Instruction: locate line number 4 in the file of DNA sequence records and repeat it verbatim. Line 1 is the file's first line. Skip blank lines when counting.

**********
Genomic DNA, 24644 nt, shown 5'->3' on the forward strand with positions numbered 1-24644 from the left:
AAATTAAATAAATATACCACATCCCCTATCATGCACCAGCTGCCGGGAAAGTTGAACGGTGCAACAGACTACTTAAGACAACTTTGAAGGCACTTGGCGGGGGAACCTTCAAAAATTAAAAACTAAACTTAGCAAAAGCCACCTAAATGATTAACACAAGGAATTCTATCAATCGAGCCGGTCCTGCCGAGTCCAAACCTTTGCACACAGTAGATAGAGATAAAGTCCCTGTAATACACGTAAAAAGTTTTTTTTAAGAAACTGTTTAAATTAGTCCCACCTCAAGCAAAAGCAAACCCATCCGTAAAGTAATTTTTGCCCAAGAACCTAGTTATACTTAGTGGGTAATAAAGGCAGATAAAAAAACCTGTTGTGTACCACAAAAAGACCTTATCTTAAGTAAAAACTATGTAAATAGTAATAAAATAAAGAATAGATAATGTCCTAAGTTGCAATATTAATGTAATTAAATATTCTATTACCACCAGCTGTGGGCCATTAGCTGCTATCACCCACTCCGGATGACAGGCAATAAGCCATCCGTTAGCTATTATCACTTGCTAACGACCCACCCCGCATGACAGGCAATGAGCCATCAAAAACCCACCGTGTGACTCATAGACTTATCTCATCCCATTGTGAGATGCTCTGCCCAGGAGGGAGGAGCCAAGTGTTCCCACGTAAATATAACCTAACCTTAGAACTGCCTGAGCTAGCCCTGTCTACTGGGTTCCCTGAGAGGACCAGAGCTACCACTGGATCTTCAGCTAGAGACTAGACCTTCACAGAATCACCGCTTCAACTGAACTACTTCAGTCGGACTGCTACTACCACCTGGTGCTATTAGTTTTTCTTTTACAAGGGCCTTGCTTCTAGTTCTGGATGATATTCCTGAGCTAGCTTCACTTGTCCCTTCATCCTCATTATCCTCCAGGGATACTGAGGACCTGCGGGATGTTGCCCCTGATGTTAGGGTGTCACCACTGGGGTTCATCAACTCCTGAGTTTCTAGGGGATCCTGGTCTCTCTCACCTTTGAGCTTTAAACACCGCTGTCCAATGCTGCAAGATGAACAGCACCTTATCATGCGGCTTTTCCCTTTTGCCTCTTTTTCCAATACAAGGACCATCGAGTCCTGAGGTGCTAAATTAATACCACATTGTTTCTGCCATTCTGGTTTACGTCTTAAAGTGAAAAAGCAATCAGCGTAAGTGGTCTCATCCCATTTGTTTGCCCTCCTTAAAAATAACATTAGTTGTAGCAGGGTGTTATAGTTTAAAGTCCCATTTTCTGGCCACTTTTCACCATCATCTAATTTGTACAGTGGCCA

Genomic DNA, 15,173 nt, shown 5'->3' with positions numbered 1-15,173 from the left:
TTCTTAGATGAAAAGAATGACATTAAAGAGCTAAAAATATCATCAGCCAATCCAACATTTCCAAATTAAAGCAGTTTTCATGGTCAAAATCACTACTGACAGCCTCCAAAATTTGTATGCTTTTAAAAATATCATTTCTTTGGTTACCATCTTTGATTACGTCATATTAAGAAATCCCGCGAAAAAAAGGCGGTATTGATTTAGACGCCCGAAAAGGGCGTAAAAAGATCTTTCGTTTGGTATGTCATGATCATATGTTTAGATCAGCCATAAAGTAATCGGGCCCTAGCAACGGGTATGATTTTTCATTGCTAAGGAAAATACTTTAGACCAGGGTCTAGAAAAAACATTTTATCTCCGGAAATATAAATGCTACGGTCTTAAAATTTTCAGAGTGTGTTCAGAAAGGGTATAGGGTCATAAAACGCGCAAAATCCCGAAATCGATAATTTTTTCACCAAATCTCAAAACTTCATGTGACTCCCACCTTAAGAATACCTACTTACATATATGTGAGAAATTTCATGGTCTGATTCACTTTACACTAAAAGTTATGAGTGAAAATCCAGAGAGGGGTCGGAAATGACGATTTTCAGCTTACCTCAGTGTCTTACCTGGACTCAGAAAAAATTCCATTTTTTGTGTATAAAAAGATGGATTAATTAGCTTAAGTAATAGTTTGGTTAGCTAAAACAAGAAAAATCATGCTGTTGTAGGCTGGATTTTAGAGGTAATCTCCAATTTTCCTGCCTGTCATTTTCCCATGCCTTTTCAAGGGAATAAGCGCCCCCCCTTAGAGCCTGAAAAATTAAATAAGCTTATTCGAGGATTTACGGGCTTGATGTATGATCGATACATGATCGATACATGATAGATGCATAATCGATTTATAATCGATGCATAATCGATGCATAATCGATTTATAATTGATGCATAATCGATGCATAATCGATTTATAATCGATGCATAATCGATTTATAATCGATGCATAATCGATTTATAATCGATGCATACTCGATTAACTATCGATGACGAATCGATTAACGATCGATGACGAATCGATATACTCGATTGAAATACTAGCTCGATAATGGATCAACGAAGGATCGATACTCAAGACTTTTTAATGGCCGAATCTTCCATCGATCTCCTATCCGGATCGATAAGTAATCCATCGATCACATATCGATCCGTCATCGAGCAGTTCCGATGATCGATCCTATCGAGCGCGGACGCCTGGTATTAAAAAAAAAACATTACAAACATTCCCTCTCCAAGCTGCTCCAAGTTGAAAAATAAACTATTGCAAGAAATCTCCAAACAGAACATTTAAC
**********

TTCTTAGATGAAAAGAATGACATTAAAGAGCTAAAAATATCATCAGCCAATCCAACATTTCCAAATTAAAGCAGTTTTCATGGTCAAAATCACTACTGACAGCCTCCAAAATTTGTATGCTTTTAAAAATATCATTTCTTTGGTTACCATCTTTGATTACGTCATATTAAGAAATCCCGCGAAAAAAAGGCGGTATTGATTTAGACGCCCGAAAAGGGCGTAAAAAGATCTTTCGTTTGGTATGTCATGATCATATGTTTAGATCAGCCATAAAGTAATCGGGCCCTAGCAACGGGTATGATTTTTCATTGCTAAGGAAAATACTTTAGACCAGGGTCTAGAAAAAACATTTTATCTCCGGAAATATAAATGCTACGGTCTTAAAATTTTCAGAGTGTGTTCAGAAAGGGTATAGGGTCATAAAACGCGCAAAATCCCGAAATCGATAATTTTTTCACCAAATCTCAAAACTTCATGTGACTCCCACCTTAAGAATACCTACTTACATATATGTGAGAAATTTCATGGTCTGATTCACTTTACACTAAAAGTTATGAGTGAAAATCCAGAGAGGGGTCGGAAATGACGATTTTCAGCTTACCTCAGTGTCTTACCTGGACTCAGAAAAAATTCCATTTTTTGTGTATAAAAAGATGGATTAATTAGCTTAAGTAATAGTTTGGTTAGCTAAAACAAGAAAAATCATGCTGTTGTAGGCTGGATTTTAGAGGTAATCTCCAATTTTCCTGCCTGTCATTTTCCCATGCCTTTTCAAGGGAATAAGCGCCCCCCCTTAGAGCCTGAAAAATTAAATAAGCTTATTCGAGGATTTACGGGCTTGATGTATGATCGATACATGATCGATACATGATAGATGCATAATCGATTTATAATCGATGCATAATCGATGCATAATCGATTTATAATTGATGCATAATCGATGCATAATCGATTTATAATCGATGCATAATCGATTTATAATCGATGCATAATCGATTTATAATCGATGCATACTCGATTAACTATCGATGACGAATCGATTAACGATCGATGACGAATCGATATACTCGATTGAAATACTAGCTCGATAATGGATCAACGAAGGATCGATACTCAAGACTTTTTAATGGCCGAATCTTCCATCGATCTCCTATCCGGATCGATAAGTAATCCATCGATCACATATCGATCCGTCATCGAGCAGTTCCGATGATCGATCCTATCGAGCGCGGACGCCTGGTATTAAAAAAAAAACATTACAAACATTCCCTCTCCAAGCTGCTCCAAGTTGAAAAATAAACTATTGCAAGAAATCTCCAAACAGAACATTTAAC